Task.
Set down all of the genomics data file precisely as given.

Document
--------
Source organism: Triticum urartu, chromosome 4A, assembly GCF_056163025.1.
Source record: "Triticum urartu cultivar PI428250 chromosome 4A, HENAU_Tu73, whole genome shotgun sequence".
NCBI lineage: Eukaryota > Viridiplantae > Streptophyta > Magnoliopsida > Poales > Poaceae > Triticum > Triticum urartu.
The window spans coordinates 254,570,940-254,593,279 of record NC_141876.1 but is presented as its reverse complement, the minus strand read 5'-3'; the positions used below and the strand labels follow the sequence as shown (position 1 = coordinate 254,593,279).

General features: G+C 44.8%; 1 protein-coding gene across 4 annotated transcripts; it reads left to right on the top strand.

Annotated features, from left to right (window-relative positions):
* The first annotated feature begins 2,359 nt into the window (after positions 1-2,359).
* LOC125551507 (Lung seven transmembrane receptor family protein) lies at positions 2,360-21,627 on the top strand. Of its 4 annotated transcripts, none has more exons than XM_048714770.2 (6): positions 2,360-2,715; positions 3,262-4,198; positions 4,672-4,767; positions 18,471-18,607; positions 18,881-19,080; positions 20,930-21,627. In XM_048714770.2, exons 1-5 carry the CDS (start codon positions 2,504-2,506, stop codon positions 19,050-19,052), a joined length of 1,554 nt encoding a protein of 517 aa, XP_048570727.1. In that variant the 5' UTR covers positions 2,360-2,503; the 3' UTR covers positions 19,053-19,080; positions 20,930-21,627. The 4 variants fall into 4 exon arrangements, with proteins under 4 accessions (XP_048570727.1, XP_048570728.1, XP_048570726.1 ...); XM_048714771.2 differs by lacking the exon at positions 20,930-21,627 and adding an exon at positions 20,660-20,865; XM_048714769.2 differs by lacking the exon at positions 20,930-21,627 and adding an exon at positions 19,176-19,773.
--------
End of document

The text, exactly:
Source organism: Triticum urartu, chromosome 4A, assembly GCF_056163025.1.
Source record: "Triticum urartu cultivar PI428250 chromosome 4A, HENAU_Tu73, whole genome shotgun sequence".
NCBI lineage: Eukaryota > Viridiplantae > Streptophyta > Magnoliopsida > Poales > Poaceae > Triticum > Triticum urartu.
The window spans coordinates 254,570,940-254,593,279 of record NC_141876.1 but is presented as its reverse complement, the minus strand read 5'-3'; the positions used below and the strand labels follow the sequence as shown (position 1 = coordinate 254,593,279).

General features: G+C 44.8%; 1 protein-coding gene across 4 annotated transcripts; it reads left to right on the top strand.

Annotated features, from left to right (window-relative positions):
* The first annotated feature begins 2,359 nt into the window (after positions 1-2,359).
* LOC125551507 (Lung seven transmembrane receptor family protein) lies at positions 2,360-21,627 on the top strand. Of its 4 annotated transcripts, none has more exons than XM_048714770.2 (6): positions 2,360-2,715; positions 3,262-4,198; positions 4,672-4,767; positions 18,471-18,607; positions 18,881-19,080; positions 20,930-21,627. In XM_048714770.2, exons 1-5 carry the CDS (start codon positions 2,504-2,506, stop codon positions 19,050-19,052), a joined length of 1,554 nt encoding a protein of 517 aa, XP_048570727.1. In that variant the 5' UTR covers positions 2,360-2,503; the 3' UTR covers positions 19,053-19,080; positions 20,930-21,627. The 4 variants fall into 4 exon arrangements, with proteins under 4 accessions (XP_048570727.1, XP_048570728.1, XP_048570726.1 ...); XM_048714771.2 differs by lacking the exon at positions 20,930-21,627 and adding an exon at positions 20,660-20,865; XM_048714769.2 differs by lacking the exon at positions 20,930-21,627 and adding an exon at positions 19,176-19,773.